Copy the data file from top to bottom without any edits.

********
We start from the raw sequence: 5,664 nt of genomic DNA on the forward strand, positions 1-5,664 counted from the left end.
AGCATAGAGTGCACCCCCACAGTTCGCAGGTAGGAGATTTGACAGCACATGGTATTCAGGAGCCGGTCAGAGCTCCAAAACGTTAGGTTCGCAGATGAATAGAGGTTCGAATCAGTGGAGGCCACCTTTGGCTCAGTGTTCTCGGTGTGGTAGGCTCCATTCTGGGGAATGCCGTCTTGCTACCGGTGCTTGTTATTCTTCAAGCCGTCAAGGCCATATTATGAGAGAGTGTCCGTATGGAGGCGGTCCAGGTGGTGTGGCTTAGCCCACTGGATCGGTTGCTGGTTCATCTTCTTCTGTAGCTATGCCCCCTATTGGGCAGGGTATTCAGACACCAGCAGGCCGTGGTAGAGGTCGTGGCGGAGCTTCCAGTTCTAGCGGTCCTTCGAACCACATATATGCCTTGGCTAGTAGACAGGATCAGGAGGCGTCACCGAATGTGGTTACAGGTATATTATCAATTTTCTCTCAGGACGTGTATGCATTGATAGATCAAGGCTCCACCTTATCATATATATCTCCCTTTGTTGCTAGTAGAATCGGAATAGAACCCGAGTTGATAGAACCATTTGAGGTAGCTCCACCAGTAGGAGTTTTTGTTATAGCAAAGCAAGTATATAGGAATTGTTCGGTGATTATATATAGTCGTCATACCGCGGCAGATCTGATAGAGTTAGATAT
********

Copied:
We start from the raw sequence: 5,664 nt of genomic DNA on the forward strand, positions 1-5,664 counted from the left end.
AGCATAGAGTGCACCCCCACAGTTCGCAGGTAGGAGATTTGACAGCACATGGTATTCAGGAGCCGGTCAGAGCTCCAAAACGTTAGGTTCGCAGATGAATAGAGGTTCGAATCAGTGGAGGCCACCTTTGGCTCAGTGTTCTCGGTGTGGTAGGCTCCATTCTGGGGAATGCCGTCTTGCTACCGGTGCTTGTTATTCTTCAAGCCGTCAAGGCCATATTATGAGAGAGTGTCCGTATGGAGGCGGTCCAGGTGGTGTGGCTTAGCCCACTGGATCGGTTGCTGGTTCATCTTCTTCTGTAGCTATGCCCCCTATTGGGCAGGGTATTCAGACACCAGCAGGCCGTGGTAGAGGTCGTGGCGGAGCTTCCAGTTCTAGCGGTCCTTCGAACCACATATATGCCTTGGCTAGTAGACAGGATCAGGAGGCGTCACCGAATGTGGTTACAGGTATATTATCAATTTTCTCTCAGGACGTGTATGCATTGATAGATCAAGGCTCCACCTTATCATATATATCTCCCTTTGTTGCTAGTAGAATCGGAATAGAACCCGAGTTGATAGAACCATTTGAGGTAGCTCCACCAGTAGGAGTTTTTGTTATAGCAAAGCAAGTATATAGGAATTGTTCGGTGATTATATATAGTCGTCATACCGCGGCAGATCTGATAGAGTTAGATAT